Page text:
A darker state economy sends day laborers packing
For more than two years, Otoniel Lopez Cortez arrived at the Westlake day labor center before 6:30 a.m. to wait for jobs painting houses. Some weeks he earned a few hundred dollars, enough to pay his rent and bills and send money home to Guatemala.
But after four months with only one day of work, Lopez made the decision last month to return to his native country.
“I don’t want to go back, but there is no work,” said Lopez, 18. “It’s better to be with my family, even though we don’t have much.”
With the ongoing economic downturn and the collapse of the construction industry, day laborers in California are feeling the effects. Now, some immigrant workers are choosing to go home rather than wait for a rebound.
California’s unemployment rate hit 7.3% last month, compared with 5.4% the previous July. The number of construction jobs dropped by 84,000 over the previous year, according to the state Employment Development Department.
Many unemployed construction workers, including citizens and legal residents, have turned to hiring halls for work, creating more competition for daily jobs, said Abel Valenzuela, a UCLA professor who has researched day laborers across the nation. There are also fewer jobs available for dayworkers, as Californians have less disposable income for moving, remodeling, painting and landscaping.
In fact, Valenzuela said, anecdotal evidence shows that only about 10% to 15% of workers get hired daily, down from about 40% a few years ago.
On Lopez’s last day, 58 workers showed up at the Westlake day laborer center, near Home Depot in the Pico-Union neighborhood. Only 11 got jobs. By noon, dozens of men were still waiting, passing the time by playing dominoes, watching television and practicing English with a teacher.
“Things are really drying up,” prompting dayworkers to start thinking about alternatives, Valenzuela said. “One of them is, clearly, to leave the United States and head back.”
The economy, along with increased border enforcement, may also be discouraging some migrants from coming to the United States. Apprehensions at the Southern border this year are 17% below last year’s, according to the U.S. Border Patrol.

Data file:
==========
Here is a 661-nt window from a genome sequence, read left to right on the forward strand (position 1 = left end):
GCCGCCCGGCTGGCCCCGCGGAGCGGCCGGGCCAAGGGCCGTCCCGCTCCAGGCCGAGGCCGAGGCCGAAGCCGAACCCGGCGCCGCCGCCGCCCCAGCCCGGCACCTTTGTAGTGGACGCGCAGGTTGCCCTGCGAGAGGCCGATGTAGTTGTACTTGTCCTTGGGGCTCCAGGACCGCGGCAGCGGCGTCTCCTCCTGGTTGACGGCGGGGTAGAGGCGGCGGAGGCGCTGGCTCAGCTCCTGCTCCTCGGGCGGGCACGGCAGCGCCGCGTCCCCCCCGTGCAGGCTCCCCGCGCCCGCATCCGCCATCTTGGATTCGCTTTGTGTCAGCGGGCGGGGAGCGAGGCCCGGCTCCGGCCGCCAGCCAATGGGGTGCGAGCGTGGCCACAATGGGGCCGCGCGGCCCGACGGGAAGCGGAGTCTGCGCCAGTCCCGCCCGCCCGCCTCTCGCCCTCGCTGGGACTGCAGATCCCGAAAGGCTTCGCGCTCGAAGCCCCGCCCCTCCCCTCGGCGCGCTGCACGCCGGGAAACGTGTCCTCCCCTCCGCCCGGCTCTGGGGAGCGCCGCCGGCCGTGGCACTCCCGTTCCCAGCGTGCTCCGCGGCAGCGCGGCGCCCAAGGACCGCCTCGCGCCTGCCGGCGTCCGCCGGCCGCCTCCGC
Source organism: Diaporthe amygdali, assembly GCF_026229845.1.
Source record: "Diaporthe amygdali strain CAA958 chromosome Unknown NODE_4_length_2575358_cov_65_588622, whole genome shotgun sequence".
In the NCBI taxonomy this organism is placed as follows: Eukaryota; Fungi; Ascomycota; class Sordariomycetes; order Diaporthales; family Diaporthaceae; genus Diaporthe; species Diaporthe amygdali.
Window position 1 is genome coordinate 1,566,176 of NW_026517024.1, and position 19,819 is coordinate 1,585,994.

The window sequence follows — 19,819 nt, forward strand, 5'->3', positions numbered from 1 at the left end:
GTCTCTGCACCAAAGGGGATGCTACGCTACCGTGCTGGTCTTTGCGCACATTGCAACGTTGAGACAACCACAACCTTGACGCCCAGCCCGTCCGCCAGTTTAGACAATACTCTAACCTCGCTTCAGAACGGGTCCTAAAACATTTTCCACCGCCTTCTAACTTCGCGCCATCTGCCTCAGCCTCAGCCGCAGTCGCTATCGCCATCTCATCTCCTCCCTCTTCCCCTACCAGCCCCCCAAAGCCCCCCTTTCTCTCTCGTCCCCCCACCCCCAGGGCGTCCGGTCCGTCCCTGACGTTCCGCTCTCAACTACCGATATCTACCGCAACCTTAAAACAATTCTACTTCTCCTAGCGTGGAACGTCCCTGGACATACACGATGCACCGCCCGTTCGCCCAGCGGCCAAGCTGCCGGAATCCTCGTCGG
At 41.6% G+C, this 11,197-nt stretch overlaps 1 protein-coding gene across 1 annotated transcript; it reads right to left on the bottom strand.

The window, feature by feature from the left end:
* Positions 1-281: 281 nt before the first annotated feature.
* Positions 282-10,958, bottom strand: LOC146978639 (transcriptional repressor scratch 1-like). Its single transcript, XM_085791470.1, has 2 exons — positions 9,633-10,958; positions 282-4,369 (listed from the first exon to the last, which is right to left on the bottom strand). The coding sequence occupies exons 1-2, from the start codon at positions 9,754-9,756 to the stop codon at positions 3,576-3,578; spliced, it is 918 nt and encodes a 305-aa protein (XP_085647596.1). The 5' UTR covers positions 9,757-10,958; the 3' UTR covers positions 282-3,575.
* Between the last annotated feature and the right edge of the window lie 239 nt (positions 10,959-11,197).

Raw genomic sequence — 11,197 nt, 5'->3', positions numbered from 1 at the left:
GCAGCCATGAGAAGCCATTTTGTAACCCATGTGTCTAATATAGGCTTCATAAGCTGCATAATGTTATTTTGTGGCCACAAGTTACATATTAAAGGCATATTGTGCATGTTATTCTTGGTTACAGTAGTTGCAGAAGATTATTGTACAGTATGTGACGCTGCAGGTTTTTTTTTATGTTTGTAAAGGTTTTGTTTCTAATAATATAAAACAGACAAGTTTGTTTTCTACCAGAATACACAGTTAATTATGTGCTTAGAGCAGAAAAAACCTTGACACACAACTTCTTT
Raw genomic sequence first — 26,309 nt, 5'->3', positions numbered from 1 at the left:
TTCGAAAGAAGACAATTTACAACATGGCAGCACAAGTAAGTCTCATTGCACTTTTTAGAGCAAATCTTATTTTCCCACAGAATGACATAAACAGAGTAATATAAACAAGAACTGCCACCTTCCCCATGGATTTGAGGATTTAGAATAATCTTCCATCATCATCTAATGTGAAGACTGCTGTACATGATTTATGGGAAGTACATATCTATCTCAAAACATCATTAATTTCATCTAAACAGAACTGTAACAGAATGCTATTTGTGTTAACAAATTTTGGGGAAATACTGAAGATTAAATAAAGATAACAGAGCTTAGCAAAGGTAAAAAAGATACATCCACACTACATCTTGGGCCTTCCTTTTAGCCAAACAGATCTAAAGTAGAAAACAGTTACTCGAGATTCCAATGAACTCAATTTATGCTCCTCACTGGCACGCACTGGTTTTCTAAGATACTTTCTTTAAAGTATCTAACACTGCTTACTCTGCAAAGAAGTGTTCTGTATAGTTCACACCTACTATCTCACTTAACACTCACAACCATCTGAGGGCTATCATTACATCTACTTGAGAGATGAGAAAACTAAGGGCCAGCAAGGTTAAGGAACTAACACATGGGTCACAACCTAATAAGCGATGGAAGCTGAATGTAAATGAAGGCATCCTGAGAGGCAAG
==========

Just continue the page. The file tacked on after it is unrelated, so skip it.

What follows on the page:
Lopez said he sneaked across the border in 2006 for the same reason as most illegal immigrants: to make a better life for himself and to earn money for his family. He also wanted to get away from the gang life that had consumed much of his youth. He came to Los Angeles, where he started attending church, studying English and making friends with other immigrant workers at the day labor center.
After deciding to leave, he sought help at the Guatemalan Consulate, which gave him a bus ticket home. He cleaned out the room he had rented for $250 and packed his clothes, Bible, English notebooks and soccer trophy. He called his mother, who had been sick and wanted him to return.
On Aug. 22, the hiring hall, run by the Central American Resource Center, held a farewell lunch of ceviche, rice and cake for Lopez. The other workers applauded for Lopez as director Jeronimo Salguero hugged him and presented him with a certificate honoring his work and time at the center.
Salguero said Lopez’s departure was sad but not surprising. Given the choice between suffering in your own country or in another, he said, you might as well eat beans and be with your family.
Last Sunday, Lopez boarded a bus bound for Guatemala. He would arrive in four days.
The decision to leave is not an easy one. Most undocumented immigrants pay thousands of dollars and risk dangerous journeys to get to the U.S.
Another worker at the center, Jose Morales, 38, said he also wanted to return to Guatemala but had to first pay his $5,000 smuggling debt. Before sneaking across the border last year, Morales said, he’d heard stories about plentiful work in the United States.
“Now I am seeing with my own eyes that here is the same as my country,” he said.
Manuel Barajas, 44, a dayworker who has worked just a few days in five months and lives with his sister, said he wouldn’t have left his electrician job in Mexico and come in January had he known of the economic situation in California.
“It’s been a bad year,” Barajas said.
His pregnant wife and their year-old child are still in Mexico. Barajas said he would like to be home by the time their second baby is born next month.
Wayne Cornelius, director of the Center for Comparative Immigration Studies at UC San Diego, said his research shows that migrants who have been here for more than one year and had close relatives living with them “intended to ride out the recession.” But he said single men are a different story.
“For unattached males with no economic base in the U.S. and no prospects for stable employment, it may make sense to go home and try their luck again when the U.S. economy improves,” Cornelius said.
Many of those who stay in the U.S. are moving from one day labor center to another in search of work. Immigrant workers are also sending less money home. The Mexican central bank reported last month that remittances from other countries, primarily the U.S., had declined nearly 2.2% the first six months of 2008.
The decrease in jobs and increase in workers have caused desperation among some day laborers, but returning home won’t solve their financial problems, said Pablo Alvarado, head of the National Day Laborer Organizing Network.
“Even if you work once a week for a full day, that’s $60 if you get the minimum wage,” he said. “That is way above what you make sometimes in a month in your homeland.”
Rick Oltman of Californians for Population Stabilization said the fact that some immigrants were returning home as a result of the declining economy showed that a lack of jobs could be a deterrent.
“Until they cut off the employment magnet, they are not serious about enforcement,” Oltman said. “The economy is giving us an example of how it would work.”